Writing Tests for Rails: Models

In the previous post, I finished up covering how to write comprehensive feature tests for Rails applications. Feature tests will do the trick most of the time, as they effectively simulate a user stepping through each of the possible flows through your application and thus ensure correct behavior. However, there are times when feature tests aren’t targeted enough- you may see that the behavior isn’t as expected, but still have to do a good deal of hunting to find where the problem lies. This becomes more and more true as your application grows; large applications often have complicated model methods for manipulating data, and as a result, tracing down errors can be difficult even when you know they exist.

The solution is writing model specs to provide extra coverage for the more complicated model methods in your application. Model specs are useful because they tell you exactly where the error lies when something breaks, rather than merely telling you what has occurred. For this tutorial, we’ll add a fairly simple method to the Article model and then write a couple of model specs to ensure that it’s working correctly.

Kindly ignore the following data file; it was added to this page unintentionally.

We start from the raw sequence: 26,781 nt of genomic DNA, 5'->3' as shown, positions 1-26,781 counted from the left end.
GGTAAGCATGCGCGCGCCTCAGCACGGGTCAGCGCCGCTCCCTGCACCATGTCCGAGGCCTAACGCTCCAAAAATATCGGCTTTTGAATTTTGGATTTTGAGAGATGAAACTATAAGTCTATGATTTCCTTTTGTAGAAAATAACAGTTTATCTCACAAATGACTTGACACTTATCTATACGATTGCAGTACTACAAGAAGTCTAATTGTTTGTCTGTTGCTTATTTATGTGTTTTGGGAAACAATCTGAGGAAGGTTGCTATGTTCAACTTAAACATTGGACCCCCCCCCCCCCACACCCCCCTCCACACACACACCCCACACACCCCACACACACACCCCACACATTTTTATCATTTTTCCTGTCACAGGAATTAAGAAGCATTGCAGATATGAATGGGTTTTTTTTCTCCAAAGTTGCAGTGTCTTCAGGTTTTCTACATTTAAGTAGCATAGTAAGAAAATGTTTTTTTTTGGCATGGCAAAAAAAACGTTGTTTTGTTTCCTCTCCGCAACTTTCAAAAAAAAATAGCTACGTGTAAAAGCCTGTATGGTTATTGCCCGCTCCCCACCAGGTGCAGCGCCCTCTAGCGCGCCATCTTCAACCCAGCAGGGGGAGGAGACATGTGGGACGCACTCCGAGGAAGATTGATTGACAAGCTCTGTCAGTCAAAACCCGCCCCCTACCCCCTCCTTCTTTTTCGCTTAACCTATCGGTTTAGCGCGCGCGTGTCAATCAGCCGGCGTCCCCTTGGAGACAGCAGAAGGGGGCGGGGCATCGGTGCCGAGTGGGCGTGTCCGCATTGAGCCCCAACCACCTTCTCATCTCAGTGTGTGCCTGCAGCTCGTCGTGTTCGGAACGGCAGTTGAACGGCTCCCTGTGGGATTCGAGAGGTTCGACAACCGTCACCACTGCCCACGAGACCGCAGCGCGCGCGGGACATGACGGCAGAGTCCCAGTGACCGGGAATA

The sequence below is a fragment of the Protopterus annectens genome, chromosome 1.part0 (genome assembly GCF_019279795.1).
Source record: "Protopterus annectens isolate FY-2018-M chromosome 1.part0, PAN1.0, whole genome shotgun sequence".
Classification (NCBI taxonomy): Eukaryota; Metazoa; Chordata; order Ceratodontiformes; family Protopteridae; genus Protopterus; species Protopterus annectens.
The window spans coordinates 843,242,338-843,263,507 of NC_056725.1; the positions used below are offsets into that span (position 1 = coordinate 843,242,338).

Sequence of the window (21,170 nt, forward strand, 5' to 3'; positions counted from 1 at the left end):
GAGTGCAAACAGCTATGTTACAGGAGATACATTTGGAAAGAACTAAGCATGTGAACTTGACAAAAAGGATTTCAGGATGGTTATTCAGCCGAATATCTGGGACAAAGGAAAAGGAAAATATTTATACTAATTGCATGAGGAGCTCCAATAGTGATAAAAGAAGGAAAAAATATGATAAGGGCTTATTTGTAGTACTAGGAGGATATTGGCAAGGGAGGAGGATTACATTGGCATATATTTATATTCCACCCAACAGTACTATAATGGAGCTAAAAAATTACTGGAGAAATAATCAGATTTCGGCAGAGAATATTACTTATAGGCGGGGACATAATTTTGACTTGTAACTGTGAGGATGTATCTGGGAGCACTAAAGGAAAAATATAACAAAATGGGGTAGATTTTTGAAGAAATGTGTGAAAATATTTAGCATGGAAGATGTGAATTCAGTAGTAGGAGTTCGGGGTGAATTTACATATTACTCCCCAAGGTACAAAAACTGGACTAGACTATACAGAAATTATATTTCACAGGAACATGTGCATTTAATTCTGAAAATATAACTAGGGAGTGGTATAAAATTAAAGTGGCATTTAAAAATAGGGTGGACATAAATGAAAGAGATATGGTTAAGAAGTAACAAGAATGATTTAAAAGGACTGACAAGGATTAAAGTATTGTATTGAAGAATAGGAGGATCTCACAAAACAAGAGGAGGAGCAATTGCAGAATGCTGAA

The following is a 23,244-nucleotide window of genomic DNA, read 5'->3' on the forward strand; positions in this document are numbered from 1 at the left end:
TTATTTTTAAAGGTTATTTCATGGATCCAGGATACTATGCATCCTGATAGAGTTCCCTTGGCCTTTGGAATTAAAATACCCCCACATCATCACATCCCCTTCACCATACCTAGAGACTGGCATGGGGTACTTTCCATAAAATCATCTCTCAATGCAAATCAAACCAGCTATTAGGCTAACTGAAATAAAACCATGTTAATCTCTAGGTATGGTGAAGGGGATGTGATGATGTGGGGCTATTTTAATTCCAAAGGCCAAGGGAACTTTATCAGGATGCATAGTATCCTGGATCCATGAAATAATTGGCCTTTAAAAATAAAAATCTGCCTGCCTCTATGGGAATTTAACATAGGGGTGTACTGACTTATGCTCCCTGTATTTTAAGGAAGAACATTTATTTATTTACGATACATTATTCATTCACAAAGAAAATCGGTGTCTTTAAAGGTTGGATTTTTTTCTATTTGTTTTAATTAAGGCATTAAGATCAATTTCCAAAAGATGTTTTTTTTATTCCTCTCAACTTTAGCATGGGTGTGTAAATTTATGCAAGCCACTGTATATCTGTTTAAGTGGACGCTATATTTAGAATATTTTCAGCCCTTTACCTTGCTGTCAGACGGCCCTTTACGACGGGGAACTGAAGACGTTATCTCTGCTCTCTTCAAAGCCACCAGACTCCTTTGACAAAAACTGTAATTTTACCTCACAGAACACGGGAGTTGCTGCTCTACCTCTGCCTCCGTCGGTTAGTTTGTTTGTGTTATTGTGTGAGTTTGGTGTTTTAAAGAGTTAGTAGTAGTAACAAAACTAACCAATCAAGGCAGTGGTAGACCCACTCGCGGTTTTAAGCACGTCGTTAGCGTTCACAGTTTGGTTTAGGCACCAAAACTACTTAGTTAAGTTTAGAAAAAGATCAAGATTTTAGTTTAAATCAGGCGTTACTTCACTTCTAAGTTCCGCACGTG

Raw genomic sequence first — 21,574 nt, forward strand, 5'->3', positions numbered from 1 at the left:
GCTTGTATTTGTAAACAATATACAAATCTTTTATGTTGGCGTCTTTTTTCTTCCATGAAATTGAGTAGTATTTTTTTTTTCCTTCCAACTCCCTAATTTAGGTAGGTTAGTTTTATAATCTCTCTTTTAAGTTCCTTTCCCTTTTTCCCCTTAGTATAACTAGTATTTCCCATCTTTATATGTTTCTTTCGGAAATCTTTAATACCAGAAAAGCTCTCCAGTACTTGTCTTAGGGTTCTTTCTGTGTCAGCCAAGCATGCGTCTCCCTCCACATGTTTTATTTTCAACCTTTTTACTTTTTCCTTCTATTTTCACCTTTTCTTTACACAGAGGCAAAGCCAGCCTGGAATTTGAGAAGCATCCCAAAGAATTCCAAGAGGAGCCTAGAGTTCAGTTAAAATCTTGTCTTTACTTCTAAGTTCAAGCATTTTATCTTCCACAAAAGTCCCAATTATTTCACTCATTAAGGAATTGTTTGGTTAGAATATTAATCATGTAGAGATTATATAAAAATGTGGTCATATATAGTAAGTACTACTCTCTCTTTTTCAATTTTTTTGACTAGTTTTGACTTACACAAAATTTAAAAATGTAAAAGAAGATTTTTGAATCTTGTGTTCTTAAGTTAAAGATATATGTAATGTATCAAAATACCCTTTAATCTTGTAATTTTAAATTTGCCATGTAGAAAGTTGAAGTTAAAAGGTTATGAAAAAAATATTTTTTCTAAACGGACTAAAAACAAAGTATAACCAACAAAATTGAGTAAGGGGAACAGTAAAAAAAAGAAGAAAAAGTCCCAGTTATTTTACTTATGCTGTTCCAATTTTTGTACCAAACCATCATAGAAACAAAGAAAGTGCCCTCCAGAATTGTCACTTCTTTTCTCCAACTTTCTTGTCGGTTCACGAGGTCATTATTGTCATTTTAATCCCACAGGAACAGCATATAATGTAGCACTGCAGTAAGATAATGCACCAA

For an example method, let’s add a #preview method to the Article model. If the length of the article body is less than 25 characters, the #preview method should just display the entire body. If the length of the body is more than 25 characters, the method should display the first 25 characters, breaking at the first whole word before the 25 count is reached, and then append a ’…’ to the string. This type of method is ideal for a targeted model spec- difficult to comprehensively test with feature specs alone, but with a few defined output states such that a model spec can cover all of the expected cases.

First, we’ll define our #preview method on the Article model like so: